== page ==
For many organisations, there is a fundamental dissonance between how we work and the digital environment we now work within. While previous organisational norms allowed us to assume a much more predictable and stable set of conditions, user needs and user behaviours, these are no longer fit for purpose in a constantly evolving digital age.

The next wave of digital transformation is about how organisations can be truly adaptive, to confront this dissonance. For example, this means:

  • Being close to users, understanding and responding to their needs and behaviours

  • Listening to and engaging with different kinds of knowledge and expertise

  • Having the data capabilities to be able to interpret and respond to trends

  • Creating feedback loops within services and with teams

  • Organising teams differently, empowering them around problems to solve

  • Being open and engaging with how the external world is changing

  • Embracing flexible, modular technology which can evolve over time

  • Building adaptability into strategy, operational delivery and culture, where people expect and embrace learning and flexibility in the way they work

It will also involve making sure that we engage properly in the policy discourses around internet regulation and online harms, and how we collectively address how digital is changing the nature of the social problems we exist to overcome.

Working collectively

One way to facilitate change is for us to work together more openly than ever before. This is not going to be an easy journey for any organisation, and the more that we share our experience with each other, the farther and faster we can travel together. Here are four ways that increased collaboration could help us make a step change:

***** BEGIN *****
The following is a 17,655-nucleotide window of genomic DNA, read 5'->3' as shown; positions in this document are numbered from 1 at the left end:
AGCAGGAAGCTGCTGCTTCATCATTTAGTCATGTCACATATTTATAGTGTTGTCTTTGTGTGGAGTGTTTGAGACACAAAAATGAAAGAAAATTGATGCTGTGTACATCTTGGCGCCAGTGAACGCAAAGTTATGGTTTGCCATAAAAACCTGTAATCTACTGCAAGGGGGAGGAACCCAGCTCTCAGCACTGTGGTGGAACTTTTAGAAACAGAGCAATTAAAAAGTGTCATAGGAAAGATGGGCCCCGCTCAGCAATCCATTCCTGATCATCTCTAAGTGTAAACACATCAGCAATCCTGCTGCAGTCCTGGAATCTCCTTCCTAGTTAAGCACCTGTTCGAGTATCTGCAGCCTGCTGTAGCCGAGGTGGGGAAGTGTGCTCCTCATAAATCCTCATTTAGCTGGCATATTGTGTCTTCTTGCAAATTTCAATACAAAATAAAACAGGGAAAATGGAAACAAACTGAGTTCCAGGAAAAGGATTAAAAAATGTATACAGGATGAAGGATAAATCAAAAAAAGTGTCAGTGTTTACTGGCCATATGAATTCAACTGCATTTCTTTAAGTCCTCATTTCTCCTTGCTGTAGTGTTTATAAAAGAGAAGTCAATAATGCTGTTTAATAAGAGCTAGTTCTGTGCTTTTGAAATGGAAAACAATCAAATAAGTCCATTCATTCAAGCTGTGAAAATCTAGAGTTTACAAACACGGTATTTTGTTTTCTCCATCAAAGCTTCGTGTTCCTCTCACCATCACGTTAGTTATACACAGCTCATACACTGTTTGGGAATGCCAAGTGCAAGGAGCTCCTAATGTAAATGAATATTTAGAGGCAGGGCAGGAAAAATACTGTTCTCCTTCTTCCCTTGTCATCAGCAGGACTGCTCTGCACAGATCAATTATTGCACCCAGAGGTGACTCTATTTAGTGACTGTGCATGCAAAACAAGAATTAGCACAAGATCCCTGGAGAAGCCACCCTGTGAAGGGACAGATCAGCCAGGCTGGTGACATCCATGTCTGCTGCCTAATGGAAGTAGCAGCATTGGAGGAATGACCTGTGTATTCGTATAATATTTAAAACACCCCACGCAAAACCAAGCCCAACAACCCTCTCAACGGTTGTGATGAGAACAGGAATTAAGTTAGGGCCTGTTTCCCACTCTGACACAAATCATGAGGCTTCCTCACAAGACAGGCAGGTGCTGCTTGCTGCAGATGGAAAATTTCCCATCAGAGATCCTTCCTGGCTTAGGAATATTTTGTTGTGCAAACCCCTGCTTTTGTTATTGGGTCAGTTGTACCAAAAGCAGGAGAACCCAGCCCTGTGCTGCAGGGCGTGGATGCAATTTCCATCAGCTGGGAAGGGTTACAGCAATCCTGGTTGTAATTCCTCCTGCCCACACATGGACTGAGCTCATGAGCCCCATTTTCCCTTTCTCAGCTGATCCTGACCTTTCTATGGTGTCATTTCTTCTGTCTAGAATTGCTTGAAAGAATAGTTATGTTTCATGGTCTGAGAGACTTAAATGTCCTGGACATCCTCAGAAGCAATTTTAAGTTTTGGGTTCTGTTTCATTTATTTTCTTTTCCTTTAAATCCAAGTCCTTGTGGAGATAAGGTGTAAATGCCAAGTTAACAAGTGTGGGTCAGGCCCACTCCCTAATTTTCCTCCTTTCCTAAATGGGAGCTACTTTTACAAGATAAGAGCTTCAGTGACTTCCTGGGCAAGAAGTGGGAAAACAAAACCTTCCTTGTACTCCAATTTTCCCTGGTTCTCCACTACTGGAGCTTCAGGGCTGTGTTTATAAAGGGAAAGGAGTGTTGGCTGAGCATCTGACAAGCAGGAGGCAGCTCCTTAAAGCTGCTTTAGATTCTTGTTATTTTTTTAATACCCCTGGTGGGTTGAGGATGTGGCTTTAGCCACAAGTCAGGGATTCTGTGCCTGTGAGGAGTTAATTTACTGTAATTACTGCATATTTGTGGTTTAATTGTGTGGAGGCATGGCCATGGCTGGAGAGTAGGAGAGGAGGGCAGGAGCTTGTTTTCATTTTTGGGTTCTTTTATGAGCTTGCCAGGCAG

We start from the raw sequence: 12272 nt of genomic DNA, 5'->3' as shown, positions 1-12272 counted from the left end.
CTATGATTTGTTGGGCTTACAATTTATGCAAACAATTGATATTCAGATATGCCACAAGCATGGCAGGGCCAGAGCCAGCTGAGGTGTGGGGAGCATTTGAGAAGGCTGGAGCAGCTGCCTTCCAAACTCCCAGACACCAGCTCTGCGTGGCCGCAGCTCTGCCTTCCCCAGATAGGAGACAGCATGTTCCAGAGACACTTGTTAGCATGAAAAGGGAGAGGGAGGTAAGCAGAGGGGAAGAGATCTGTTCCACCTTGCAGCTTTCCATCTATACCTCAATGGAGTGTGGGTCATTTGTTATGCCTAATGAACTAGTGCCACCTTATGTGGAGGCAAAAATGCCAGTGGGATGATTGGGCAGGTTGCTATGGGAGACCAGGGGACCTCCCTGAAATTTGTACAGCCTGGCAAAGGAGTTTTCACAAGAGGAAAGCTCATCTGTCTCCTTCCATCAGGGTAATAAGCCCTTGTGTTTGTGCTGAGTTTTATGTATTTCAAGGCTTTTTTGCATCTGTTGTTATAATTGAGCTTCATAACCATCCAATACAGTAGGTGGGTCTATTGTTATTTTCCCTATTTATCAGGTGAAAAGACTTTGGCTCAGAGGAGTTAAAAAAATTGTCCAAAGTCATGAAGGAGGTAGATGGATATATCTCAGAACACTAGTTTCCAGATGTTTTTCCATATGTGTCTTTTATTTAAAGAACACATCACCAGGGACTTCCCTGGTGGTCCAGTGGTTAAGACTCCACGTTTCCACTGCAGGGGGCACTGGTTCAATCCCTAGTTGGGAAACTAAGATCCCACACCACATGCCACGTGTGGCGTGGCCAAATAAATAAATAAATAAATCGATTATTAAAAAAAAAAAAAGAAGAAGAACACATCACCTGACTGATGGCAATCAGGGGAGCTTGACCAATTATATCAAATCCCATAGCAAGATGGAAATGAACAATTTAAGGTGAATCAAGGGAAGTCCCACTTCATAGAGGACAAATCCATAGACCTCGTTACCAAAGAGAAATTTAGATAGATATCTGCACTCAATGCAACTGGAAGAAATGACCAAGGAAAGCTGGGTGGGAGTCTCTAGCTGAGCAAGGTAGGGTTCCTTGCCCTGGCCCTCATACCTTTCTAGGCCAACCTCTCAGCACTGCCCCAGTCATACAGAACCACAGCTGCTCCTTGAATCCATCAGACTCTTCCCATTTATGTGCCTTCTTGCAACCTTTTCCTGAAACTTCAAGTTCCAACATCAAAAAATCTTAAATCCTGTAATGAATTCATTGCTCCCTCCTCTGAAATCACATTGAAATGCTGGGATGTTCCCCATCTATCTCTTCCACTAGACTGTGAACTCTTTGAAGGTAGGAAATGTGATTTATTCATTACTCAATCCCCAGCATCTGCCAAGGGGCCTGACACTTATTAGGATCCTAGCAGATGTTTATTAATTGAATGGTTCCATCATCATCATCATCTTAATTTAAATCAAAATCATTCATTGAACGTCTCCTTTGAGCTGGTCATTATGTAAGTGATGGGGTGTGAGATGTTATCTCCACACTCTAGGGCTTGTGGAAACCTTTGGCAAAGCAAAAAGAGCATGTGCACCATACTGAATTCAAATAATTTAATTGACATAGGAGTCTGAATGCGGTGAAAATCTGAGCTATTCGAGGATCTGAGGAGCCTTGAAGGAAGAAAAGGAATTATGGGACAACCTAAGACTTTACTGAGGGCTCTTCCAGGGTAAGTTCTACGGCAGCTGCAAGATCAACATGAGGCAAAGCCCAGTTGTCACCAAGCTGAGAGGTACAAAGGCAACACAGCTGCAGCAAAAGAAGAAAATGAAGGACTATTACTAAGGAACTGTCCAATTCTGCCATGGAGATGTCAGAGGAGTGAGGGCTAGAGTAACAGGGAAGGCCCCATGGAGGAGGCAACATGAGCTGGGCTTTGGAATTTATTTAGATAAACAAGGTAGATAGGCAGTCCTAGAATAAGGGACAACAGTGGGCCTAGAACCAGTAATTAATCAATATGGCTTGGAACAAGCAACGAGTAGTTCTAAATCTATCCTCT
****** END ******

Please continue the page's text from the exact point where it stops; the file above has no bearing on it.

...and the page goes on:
Firstly, connecting digital teams. Digital roles like service designers, content designers, product managers and data scientists are in high demand, and can feel isolated in their organisations. Part of the answer is about bringing together digital roles in multidisciplinary teams - alongside operations, policy, communications and other professionals. But there are also movements to connect digital practitionersacross charities, to learn from, mentor and support each other, creating a stronger digital talent community across the field. How do we create more space for people to build these connections and share practice together?

Similarly with leadership: sharing between both senior executives and trustees. Public Digital has been working with NHS Providers to run the flagship Digital Boards programme for NHS Trust Boards for three years. I would be excited to see a similar digital training programme for leaders in the charity sector, supporting CEOs and trustees to lead change in their organisations and to explore what models of leadership this work needs.

Thirdly, charities not only face similar challenges, but in many respects operate near-identical ‘services’: receiving donations; matching volunteers with opportunities; training people. In this context, there is real potential for the use ofdigital public goods or common components shared across civil society which are well-designed, constantly iterated, reusable and low-cost. What guiding coalition would be needed from within the sector, with what external support, to explore these opportunities more deeply?

Finally, many charities share similar dependencies, such as interoperability and data sharing with Local Authorities, the NHS, or other parts of the public sector. As individual charities we can only do so much to influence change. Collectively, we can show what can be different, or define protocols to create new ways of doing things.

I recently joined YoungMinds as Chief Executive, where I know we will continue this conversation about openness and collaboration between organisations to build a better future for everyone. While the challenges facing each organisation will be as unique as their mission and services, our ability to work together feels like a prerequisite for becoming truly adaptive in the face of the vast technological and social changes happening around us.